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From ‘Venue’ to ‘Seat’ of Arbitration

The Supreme Court of India in M/S.INOX Renewables Ltd vs. Jayesh Electricals Ltd held that when parties decide to change the ‘venue/place of arbitration’ by a mutual agreement, the new venue/place becomes the ‘seat of arbitration’.


On 28th January, 2012 Gujarat Fluorochemicals Ltd (‘GFL’) and Jayesh Electricals Ltd. (‘Jayesh Electricals’) had entered into a purchase agreement. The arbitration clause of the said agreement stated that all the dispute(s) arising between the parties would be settled in Jaipur, Rajasthan and gave courts in Rajasthan exclusive jurisdiction over disputes arising out of the agreement.

Subsequently, GFL sold its business to Inox Renewables Ltd. (‘Inox’) by executing a business transfer agreement. The arbitration clause of the said agreement between Inox and GFL mentioned Vadodara, Gujarat as the venue of arbitration and gave courts at Vadodara exclusive jurisdiction.

Later, a dispute arose between Jayesh Electricals and Inox, wherein Jayesh Electricals filed an application under section 11 of the Arbitration and Conciliation Act, 1996 for appointment of Arbitrator in Gujarat High Court. The High court appointed a retired Judge as Sole Arbitrator to resolve the dispute between the parties. The Arbitration proceedings took place in Ahmedabad with the mutual consent of the parties despite Jaipur being the venue of arbitration. The award was passed in favor of Jayesh Electricals.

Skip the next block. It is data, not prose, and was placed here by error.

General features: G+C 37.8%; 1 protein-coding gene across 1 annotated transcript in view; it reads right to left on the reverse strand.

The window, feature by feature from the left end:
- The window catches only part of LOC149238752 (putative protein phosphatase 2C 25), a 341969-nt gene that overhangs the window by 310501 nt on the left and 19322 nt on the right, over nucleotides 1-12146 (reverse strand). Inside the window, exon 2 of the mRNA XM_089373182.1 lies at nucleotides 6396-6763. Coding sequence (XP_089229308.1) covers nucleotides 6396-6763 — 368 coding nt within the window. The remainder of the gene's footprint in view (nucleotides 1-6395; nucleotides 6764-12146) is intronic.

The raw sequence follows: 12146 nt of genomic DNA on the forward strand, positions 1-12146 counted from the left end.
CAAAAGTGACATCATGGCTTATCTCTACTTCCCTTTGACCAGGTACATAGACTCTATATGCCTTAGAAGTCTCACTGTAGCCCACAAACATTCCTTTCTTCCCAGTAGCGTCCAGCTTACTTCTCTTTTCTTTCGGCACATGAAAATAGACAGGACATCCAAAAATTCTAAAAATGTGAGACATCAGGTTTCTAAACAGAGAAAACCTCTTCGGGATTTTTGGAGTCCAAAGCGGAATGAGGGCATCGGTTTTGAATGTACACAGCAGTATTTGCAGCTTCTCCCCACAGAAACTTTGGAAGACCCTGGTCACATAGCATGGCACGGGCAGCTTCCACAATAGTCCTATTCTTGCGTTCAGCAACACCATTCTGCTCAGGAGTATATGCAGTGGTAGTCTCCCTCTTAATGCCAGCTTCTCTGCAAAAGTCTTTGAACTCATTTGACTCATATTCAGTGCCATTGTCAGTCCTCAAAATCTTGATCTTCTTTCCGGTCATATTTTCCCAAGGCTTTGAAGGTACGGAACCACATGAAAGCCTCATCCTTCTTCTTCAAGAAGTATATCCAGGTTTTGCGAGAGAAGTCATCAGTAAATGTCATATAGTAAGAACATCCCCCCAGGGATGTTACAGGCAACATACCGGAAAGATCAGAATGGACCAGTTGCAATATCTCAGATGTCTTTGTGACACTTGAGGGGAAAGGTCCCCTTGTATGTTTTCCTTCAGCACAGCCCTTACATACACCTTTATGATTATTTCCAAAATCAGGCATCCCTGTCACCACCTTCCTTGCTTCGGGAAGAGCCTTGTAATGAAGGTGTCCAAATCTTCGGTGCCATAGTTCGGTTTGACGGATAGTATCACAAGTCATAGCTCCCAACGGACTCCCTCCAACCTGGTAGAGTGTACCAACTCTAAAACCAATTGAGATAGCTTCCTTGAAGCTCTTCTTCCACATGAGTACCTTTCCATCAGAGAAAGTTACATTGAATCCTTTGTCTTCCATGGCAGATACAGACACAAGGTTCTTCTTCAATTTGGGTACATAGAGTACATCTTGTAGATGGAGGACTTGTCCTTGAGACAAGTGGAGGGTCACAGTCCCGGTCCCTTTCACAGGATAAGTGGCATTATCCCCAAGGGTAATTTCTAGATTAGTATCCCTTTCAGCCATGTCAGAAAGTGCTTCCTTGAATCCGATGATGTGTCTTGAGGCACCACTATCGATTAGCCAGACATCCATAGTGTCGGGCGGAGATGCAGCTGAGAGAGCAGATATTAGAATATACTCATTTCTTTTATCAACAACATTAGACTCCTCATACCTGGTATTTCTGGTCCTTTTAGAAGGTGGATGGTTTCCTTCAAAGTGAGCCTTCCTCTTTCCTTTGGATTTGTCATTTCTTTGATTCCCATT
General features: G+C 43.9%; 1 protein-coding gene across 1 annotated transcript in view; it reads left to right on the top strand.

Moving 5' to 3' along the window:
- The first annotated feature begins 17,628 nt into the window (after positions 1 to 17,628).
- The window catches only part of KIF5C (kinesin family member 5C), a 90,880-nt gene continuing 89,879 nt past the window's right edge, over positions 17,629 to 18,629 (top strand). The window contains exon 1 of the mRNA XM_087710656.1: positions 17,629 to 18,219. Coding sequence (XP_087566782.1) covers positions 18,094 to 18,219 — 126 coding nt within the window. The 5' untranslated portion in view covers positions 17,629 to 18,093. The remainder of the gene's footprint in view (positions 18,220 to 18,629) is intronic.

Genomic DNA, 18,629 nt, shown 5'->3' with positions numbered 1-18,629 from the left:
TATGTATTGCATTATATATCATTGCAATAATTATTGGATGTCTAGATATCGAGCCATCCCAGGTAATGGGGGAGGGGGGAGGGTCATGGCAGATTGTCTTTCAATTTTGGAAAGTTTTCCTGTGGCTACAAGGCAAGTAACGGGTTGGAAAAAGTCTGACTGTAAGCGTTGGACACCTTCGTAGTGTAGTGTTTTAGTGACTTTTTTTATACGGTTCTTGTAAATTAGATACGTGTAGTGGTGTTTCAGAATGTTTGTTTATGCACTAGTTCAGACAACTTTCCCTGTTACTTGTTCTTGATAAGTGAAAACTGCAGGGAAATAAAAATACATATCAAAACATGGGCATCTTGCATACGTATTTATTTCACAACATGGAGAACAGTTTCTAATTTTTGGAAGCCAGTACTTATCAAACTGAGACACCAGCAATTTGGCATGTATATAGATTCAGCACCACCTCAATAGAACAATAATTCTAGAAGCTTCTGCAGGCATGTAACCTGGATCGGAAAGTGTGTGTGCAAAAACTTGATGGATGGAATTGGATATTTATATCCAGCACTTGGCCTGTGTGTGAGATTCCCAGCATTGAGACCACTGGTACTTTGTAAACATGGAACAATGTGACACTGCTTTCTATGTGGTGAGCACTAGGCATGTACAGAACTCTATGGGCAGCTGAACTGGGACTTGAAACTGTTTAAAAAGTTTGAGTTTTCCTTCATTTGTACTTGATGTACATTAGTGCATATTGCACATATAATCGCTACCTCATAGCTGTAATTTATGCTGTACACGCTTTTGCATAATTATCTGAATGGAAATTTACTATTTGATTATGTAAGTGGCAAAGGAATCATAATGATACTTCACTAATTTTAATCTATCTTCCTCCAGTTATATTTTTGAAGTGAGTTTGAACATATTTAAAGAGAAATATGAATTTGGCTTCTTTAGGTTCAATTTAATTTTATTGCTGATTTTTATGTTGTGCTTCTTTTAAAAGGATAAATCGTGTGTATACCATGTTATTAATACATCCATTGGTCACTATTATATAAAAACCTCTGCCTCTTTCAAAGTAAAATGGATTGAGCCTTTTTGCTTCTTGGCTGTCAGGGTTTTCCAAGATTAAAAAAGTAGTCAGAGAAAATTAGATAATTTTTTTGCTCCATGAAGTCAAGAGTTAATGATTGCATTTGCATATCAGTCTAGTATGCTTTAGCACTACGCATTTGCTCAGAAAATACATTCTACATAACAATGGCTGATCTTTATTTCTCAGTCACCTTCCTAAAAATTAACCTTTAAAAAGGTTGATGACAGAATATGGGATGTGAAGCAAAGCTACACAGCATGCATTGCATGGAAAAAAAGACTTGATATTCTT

Inox challenged the decision of the Sole Arbitrator under section 34 of the Arbitration and Conciliation Act, 1996 Act before the Commercial Court at Ahmedabad. The Commercial Court at Ahmedabad dismissed the section 34 petition stating that exclusive jurisdiction is vested with the Court at Vadodara as per the Business Transfer Agreement.


Inox further challenged the decision of the Commercial Court at Ahmedabad before the High Court of Gujarat. The High Court of Gujarat affirmed the findings of the Commercial Court at Ahmedabad with respect to Ahmedabad not having jurisdiction to decide on the dispute between the parties. However, observed that the Courts at Jaipur, Rajasthan would have jurisdiction over the dispute and not the Court at Vadodara.


Inox appealed to the Supreme Court of India wherein the Counsel for the Inox argued that Jayesh Electricals was not a party to the business transfer agreement between GFL and Inox, hence the said agreement was irrelevant in the present case. The Counsel for the Appellant (Inox) also contended that the venue of arbitration was shifted to Ahmedabad with mutual consent of parties as a result of which Ahmedabad Courts had exclusive Jurisdiction.

The Counsel for the Respondents (Jayesh Electricals) argued that the place of arbitration cannot be changed with a written agreement and therefore the Jurisdiction of courts at Jaipur was not affected. They also argued that only the place of Arbitration was shifted to Ahmedabad from Jaipur as per section 20(3) of the Arbitration and Conciliation Act,1996 as Ahmedabad was a convenient place for Arbitration.

The Hon’ble Supreme Court observed that the Arbitrator had recorded consent of both the parties to change the place of Arbitration from Jaipur to Ahmedabad and the same was not challenged by any party. The Court also observed that a written agreement was not necessary to shift the venue of the arbitration.

The Apex Court referred to its Judgment in BGS SGS Soma JV v. NHPC Ltd. and held that Ahmedabad acquired exclusive Jurisdiction when both the parties by mutual consent changed the venue of Arbitration and hence Jaipur was no more the seat of Arbitration. Therefore, the Ahmedabad Court had jurisdiction to deal with the Section 34 petition.

Authored by:

1) Pratik Jain - Managing Associate

2) Daminee Jain - Legal Intern

© N.C. Jain Advocate & Associates

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